CA to cut workforce by 5%

Computer Associates International plans to cut 800 positions worldwide, 5% of its workforce, in hopes of shaving $70m...

Computer Associates International plans to cut 800 positions worldwide, 5% of its workforce, in hopes of shaving $70m (£39m)annually off its operating costs.

The layoffs will be completed by the end of October, and will affect most departments. CA plans to make cuts in its development group aimed at "improving productivity and simplifying the product portfolio". Marketing efforts will also be trimmed, although the sales group will be only minimally affected, CA said.

CA spokeswoman Shannon Lapierre said no further details were available on how the cuts will affect CA's product portfolio or whether CA will revise its development road maps.

The changes are part of an effort CA began several months ago, she said, when it formed a "managed products group" to evaluate which legacy products should be put out to pasture, and how CA can best support customers still relying on those products.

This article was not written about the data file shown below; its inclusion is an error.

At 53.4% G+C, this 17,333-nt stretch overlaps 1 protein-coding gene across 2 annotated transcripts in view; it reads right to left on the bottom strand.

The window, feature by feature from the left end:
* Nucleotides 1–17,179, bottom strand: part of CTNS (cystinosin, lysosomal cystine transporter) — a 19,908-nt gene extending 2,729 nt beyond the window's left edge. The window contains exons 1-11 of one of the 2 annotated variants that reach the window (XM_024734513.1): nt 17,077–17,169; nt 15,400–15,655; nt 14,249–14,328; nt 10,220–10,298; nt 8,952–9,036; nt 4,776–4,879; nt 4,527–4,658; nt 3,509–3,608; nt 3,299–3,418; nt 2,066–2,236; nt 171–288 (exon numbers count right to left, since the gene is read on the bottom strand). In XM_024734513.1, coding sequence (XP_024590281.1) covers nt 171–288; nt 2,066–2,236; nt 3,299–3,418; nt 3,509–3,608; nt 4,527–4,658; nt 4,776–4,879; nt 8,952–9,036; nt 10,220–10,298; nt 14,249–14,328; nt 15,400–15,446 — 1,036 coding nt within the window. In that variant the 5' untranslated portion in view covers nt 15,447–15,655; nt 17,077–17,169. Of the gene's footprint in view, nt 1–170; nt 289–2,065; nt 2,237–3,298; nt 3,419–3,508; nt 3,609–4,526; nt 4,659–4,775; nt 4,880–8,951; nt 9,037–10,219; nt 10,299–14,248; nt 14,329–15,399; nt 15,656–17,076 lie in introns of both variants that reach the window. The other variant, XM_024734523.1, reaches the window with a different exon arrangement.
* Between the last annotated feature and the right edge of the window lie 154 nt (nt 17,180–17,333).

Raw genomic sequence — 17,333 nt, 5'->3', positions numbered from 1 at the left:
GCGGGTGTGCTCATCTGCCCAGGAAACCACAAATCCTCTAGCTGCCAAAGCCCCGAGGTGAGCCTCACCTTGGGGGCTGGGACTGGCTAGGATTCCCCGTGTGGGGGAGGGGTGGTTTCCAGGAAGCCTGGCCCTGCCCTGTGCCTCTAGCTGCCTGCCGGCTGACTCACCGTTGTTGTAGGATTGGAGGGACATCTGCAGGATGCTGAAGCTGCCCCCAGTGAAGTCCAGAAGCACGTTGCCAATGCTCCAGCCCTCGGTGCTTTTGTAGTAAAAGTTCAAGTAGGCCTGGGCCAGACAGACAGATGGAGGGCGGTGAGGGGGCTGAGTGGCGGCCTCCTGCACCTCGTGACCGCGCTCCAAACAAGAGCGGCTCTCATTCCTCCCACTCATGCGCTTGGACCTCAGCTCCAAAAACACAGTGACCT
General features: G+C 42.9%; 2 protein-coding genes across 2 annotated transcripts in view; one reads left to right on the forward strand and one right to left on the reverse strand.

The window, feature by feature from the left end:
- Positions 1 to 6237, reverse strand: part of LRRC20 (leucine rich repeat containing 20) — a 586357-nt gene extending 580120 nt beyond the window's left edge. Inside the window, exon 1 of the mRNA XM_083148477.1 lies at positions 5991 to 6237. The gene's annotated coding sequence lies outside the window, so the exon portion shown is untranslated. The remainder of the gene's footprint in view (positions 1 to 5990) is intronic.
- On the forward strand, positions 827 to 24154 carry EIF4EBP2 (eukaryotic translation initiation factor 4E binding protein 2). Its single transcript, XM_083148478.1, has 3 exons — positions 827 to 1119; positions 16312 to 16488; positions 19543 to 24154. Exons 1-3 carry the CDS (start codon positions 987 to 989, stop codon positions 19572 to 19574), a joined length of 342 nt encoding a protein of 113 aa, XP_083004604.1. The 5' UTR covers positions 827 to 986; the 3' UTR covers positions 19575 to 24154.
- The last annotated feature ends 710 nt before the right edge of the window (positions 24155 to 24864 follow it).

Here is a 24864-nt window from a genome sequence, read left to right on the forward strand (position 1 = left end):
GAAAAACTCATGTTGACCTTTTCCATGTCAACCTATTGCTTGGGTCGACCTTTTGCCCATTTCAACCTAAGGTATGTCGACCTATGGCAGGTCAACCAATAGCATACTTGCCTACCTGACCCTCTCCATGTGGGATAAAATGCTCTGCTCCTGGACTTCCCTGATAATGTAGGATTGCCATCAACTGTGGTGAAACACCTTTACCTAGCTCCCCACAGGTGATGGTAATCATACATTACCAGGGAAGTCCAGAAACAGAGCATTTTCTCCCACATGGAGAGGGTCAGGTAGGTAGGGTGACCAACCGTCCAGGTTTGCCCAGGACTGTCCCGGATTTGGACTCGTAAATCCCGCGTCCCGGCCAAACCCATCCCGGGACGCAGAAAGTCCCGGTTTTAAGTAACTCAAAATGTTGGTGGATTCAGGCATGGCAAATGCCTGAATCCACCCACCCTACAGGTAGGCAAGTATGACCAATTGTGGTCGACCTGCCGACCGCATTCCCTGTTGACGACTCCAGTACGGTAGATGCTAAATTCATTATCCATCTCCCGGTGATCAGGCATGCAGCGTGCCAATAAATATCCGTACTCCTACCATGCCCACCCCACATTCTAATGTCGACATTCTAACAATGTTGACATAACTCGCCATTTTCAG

"This is about making sure we're spending our dollars on the products that are going to be the most successful for our customers, and also for the company in terms of sales and profits," Lapierre said.

The unsurprising move comes less than a week after CA agreed to spend $225m on a restitution fund to compensate shareholders for losses suffered as a result of a fraudulent accounting scheme carried out at the company several years ago. The fund is part of the deal CA struck with the US Department of Justice and the US Securities and Exchange Commission to avoid prosecution for the accounting violations.

CA expects to spend $40m on the restructuring, with $25m of that incurred in the current quarter. At the end of its 2004 financial year, in March, CA had 15,300 employees, down from 16,000 a year earlier.

Smith Barney analyst Tom Berquist said the timing of the announcement likely means bad news on sales in CA's current quarter.

"The obvious thought is that CA has missed its quarter and therefore views this as an idea time to take a [restatement] charge. We believe this outcome is most likely."

Stacy Cowley writes for IDG News Service

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